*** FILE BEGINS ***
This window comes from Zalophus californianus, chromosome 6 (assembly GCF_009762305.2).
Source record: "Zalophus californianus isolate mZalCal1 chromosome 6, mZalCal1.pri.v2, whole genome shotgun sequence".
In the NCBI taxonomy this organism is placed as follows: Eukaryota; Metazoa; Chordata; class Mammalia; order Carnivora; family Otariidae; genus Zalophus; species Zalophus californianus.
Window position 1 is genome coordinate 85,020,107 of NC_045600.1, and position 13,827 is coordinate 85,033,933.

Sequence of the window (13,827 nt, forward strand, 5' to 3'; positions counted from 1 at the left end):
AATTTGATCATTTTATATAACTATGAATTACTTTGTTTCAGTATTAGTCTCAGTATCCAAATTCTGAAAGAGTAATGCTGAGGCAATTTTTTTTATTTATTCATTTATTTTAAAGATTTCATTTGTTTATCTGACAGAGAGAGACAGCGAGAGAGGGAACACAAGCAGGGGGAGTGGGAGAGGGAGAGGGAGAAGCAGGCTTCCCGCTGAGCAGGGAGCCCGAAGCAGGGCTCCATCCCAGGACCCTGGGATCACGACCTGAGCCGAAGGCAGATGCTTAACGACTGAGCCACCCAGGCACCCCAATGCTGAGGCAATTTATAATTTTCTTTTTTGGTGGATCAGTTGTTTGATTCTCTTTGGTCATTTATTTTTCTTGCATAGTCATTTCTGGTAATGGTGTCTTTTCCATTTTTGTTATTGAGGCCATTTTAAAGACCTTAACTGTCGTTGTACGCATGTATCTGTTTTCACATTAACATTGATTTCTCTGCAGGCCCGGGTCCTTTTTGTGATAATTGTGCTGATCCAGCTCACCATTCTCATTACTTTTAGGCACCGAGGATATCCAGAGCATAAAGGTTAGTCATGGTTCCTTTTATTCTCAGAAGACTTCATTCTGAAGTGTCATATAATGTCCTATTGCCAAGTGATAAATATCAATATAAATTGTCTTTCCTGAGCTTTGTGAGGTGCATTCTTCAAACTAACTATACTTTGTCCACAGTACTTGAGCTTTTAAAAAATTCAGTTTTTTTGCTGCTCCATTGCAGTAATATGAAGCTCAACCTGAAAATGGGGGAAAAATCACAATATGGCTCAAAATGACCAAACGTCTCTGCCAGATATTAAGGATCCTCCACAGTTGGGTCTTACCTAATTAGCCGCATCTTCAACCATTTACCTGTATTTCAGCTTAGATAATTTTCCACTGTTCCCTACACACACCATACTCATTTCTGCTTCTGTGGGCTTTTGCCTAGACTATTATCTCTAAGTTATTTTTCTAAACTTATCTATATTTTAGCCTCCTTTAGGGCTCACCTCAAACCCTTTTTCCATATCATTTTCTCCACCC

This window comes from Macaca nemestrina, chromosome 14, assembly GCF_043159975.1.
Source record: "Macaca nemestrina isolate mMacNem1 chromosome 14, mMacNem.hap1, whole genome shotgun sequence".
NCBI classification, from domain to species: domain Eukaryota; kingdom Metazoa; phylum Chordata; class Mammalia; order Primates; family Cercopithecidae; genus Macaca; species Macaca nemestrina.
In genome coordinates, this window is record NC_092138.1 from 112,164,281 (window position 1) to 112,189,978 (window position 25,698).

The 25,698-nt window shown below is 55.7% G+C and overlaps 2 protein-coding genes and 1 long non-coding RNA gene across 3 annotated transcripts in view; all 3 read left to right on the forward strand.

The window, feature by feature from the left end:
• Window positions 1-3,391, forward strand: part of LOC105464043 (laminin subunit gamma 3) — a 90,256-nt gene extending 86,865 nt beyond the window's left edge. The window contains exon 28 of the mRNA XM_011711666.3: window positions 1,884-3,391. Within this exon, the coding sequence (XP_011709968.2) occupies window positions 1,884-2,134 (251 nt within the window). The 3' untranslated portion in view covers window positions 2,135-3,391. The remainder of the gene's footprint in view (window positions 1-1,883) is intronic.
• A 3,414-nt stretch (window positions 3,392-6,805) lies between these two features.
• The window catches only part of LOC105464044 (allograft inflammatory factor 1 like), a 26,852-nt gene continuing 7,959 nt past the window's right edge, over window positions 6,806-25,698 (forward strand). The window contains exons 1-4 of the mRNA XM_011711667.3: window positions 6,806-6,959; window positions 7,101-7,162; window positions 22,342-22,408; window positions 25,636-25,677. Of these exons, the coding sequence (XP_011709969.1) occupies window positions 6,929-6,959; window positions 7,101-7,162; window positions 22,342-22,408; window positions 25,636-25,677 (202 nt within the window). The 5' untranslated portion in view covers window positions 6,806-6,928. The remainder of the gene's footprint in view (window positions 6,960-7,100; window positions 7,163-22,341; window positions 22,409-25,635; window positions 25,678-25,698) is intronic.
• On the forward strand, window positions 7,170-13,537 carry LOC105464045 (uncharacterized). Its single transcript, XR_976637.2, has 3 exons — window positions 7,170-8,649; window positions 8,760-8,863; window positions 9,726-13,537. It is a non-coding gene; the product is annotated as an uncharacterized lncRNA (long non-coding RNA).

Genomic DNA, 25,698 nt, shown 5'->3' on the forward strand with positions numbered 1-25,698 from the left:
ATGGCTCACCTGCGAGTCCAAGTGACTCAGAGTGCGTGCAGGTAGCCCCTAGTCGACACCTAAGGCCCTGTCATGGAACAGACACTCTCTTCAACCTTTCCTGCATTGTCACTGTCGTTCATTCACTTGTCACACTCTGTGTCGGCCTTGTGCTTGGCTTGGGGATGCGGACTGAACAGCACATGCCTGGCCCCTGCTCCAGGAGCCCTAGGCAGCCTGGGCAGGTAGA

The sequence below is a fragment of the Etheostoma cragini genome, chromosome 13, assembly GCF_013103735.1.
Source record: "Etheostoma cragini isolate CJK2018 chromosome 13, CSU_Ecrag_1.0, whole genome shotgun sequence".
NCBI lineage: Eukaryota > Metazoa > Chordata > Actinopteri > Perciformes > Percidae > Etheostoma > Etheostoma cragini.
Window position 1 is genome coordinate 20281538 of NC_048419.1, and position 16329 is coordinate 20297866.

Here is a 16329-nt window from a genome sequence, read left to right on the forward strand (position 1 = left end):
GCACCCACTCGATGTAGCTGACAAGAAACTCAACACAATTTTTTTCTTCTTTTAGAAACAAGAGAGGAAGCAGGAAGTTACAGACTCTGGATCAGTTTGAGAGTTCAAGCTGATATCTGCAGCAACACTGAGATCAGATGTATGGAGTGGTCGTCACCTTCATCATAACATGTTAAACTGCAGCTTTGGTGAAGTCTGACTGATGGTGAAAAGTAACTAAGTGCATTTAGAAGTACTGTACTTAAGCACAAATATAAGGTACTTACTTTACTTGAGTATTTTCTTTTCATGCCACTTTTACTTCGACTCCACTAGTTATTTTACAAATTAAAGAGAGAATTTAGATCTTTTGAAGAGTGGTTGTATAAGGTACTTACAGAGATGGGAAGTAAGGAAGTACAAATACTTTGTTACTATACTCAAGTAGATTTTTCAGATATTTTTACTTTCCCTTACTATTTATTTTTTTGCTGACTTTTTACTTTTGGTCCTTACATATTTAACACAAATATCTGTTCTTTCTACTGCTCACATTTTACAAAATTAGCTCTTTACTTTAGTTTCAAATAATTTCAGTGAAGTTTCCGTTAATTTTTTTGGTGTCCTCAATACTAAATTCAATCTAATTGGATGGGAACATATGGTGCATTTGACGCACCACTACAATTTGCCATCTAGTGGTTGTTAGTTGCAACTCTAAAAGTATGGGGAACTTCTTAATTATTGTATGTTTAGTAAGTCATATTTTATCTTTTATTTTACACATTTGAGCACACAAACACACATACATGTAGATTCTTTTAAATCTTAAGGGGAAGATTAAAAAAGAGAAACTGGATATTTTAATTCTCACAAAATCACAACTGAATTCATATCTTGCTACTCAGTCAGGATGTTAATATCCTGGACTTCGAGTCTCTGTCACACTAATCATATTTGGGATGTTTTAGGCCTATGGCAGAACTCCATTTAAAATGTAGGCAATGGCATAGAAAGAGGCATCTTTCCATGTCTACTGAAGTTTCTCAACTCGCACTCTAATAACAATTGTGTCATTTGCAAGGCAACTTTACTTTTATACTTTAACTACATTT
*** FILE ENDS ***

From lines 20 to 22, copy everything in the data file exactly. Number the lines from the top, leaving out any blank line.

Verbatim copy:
Source record: "Etheostoma cragini isolate CJK2018 chromosome 13, CSU_Ecrag_1.0, whole genome shotgun sequence".
NCBI lineage: Eukaryota > Metazoa > Chordata > Actinopteri > Perciformes > Percidae > Etheostoma > Etheostoma cragini.
Window position 1 is genome coordinate 20281538 of NC_048419.1, and position 16329 is coordinate 20297866.